There are tests that look at different organizational skills. But the first step is to ask his teacher to give you a description of when and how your child is disorganized. It also might be possible to have the school psychologist observe him in the classroom.
You want to rule out other things that could be causing him to seem disorganized. For instance:
- If he forgets to turn in his homework or loses his books, it could be because he has a learning disability and feels bad about doing the work or showing it to the teacher. “Rather than organizational issues, he might need help with math,” notes Dr. Michael Rosenthal, a pediatric neuropsychologist at the Child Mind Institute.
- He could also lose be distracted by anxiety. Perhaps because he’s embarrassed by his anxiety, so his teachers and parents don’t know about it.
- A child could seem disorganized because he’s depressed. This can cause him to feel disconnected and indifferent about things he normally would care about.
- A child who’s had a traumatic experience could be disorganized because he’s constantly feeling stressed out.
Have you ruled out these emotional problems? Then it’s possible that your child is disorganized because he has a weakness in what are called executive functions.
Executive functions are mental skills that we all use every day to get things done. We use them to set goals, plan how we’re going to do something, prioritize, and remember things. They help us manage our time and possessions, and finish what we start.
Some kids have weaknesses in executive functioning. No matter how bright they are, they struggle to do schoolwork and stay on top of things they’re responsible for.
Some of these functions are obvious, because they involve a child’s behavior in the world: losing his jacket, forgetting his homework, not following directions. Others are less obvious but just as important, especially for learning: retaining facts, solving problems that take several steps, figuring out what’s important in things he’s reading, putting things in a reasonable order when he’s writing.
Several different kinds of tests can be used to see what kinds of executive functions your child might be having a problem with.
The most comprehensive way to assess a child’s organizational issues and determine their cause is a neuropsychological evaluation. This set of tests, questionnaires, interviews and observations gives clinicians a good picture of strengths and weaknesses. The test shows how kids complete tasks and process information.
“Most parents who come in and say my kid is disorganized usually have some other problems, too,” says Dr. Rosenthal. “It’s important to be comprehensive in a neuropsych evaluation to evaluate all the other pieces, to isolate whether this is specifically an executive function problem or if there’s a larger issue at play.”
Neuropsychological evaluations involve several sessions. They require time and work on the part of the child as well as her teachers, parents and clinicians.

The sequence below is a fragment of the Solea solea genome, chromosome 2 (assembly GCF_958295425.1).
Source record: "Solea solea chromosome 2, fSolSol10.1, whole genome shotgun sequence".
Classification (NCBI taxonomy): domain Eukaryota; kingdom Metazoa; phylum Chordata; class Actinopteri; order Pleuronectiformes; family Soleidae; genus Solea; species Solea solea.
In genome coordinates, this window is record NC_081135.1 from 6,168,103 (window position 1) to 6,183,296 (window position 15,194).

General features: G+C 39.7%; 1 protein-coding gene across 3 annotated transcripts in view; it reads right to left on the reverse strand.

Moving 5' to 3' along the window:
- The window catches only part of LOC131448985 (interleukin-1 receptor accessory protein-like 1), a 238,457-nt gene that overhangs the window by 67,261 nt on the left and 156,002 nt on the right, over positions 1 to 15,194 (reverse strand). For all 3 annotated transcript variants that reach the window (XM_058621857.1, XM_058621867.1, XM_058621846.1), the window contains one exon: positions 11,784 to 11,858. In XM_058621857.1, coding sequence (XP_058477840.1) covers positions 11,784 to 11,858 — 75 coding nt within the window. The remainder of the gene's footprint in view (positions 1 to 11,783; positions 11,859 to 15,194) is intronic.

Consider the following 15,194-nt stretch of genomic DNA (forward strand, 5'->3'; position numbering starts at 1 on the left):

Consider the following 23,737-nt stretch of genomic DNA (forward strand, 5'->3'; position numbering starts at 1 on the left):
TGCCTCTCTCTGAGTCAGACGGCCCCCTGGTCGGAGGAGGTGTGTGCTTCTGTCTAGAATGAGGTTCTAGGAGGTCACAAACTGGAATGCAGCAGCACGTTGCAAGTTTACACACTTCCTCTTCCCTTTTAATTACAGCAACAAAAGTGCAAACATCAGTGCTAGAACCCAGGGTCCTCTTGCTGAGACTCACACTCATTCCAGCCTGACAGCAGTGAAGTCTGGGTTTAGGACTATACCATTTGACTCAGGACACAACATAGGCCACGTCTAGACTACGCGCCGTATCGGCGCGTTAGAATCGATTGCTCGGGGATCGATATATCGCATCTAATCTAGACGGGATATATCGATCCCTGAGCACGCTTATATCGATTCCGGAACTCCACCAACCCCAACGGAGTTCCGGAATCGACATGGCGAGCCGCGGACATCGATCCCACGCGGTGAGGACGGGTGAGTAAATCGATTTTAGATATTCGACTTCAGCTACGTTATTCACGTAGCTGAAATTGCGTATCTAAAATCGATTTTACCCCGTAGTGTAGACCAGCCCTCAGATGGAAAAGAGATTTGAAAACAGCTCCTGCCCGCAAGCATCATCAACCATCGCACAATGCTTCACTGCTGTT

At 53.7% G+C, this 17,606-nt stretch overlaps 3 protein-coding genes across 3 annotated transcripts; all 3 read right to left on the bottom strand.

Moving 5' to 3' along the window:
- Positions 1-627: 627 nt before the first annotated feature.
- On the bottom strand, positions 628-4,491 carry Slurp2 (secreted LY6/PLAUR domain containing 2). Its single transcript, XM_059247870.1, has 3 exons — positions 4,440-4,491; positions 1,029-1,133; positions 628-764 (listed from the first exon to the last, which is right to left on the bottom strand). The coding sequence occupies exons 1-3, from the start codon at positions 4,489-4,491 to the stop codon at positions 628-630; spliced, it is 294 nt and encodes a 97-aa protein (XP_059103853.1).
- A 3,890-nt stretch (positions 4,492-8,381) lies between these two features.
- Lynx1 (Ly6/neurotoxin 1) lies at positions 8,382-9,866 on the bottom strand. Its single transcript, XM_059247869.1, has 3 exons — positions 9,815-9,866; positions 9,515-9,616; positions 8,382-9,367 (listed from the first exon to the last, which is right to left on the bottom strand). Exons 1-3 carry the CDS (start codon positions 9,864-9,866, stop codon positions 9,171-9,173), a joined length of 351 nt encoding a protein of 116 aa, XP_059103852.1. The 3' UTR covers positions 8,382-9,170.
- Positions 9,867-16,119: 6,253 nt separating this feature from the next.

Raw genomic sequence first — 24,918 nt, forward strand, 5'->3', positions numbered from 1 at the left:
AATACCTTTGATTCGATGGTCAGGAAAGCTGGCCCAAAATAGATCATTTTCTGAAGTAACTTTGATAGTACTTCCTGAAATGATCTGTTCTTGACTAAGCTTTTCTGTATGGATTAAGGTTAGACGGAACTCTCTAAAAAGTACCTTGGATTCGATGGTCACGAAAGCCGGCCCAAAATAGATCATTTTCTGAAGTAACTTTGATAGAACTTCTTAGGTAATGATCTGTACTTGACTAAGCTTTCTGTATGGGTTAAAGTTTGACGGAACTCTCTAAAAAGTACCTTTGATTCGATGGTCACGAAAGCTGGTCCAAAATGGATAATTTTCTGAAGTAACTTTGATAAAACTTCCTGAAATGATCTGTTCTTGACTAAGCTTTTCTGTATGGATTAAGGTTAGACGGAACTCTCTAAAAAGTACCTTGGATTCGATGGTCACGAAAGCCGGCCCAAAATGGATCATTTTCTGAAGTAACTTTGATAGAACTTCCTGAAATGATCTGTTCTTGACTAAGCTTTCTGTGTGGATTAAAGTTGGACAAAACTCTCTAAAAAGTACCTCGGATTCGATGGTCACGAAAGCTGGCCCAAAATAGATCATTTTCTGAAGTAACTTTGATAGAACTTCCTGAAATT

The evaluation includes:
- Testing that measures how a child approaches a task that doesn’t have a lot of structure to it
- Parent and teacher questionnaires in which they share their impressions of what the child’s organizational issues are
- Clinical questionnaires that compare your child’s responses to those of thousands of other kids
Dr. Rosenthal says he spends eight to nine hours face-to-face with the child doing testing. He spends about an hour-and-a-half interviewing parents, and additional time on the phone talking with teachers. Only after all of that is completed does he collect, score and interpret the information.
There are two kinds of tests that measure executive functioning issues without doing a thorough neuropsych evaluation. (Both kinds are included in a neuropsych evaluation.)
- The Behavior Rating Inventory for Executive Function (BRIEF) and the Comprehensive Executive Functioning Inventory (CEFI) are questionnaires that ask parents, teachers, and perhaps the school psychologist to observe closely the behaviors they see in a child and fill out a rating scale.
- The Cognitive Assessment System (CAS) is given by a psychologist who watches the child perform a series of tasks and observes how he goes about each one.
Dr. Rosenthal reports that he’s found the first group of tests, including the CEFI, to be better tools to get a good idea of what’s happening with a child than the individual assessments like CAS. Kids can often function better in a controlled setting like a doctor’s office. Functioning in the real world, where there are so many distractions and interruptions, is more challenging.
How to Help
Once you have a good idea what your child’s specific issues are, his teacher and a school psychologist will usually work together to find ways to support him in the classroom.
You may want to have him work with a learning specialist. The specialist is trained to help him with skills that he needs for school, such as memorization, digesting important information, organizing thoughts in writing, and solving multi-step problems.
The older a child gets, the more these executive functions affect his ability to learn (as well as keep track of assignments and sports equipment). Helping him get more organized will making things easier for both of you and will allow him to be as accomplished and successful as possible.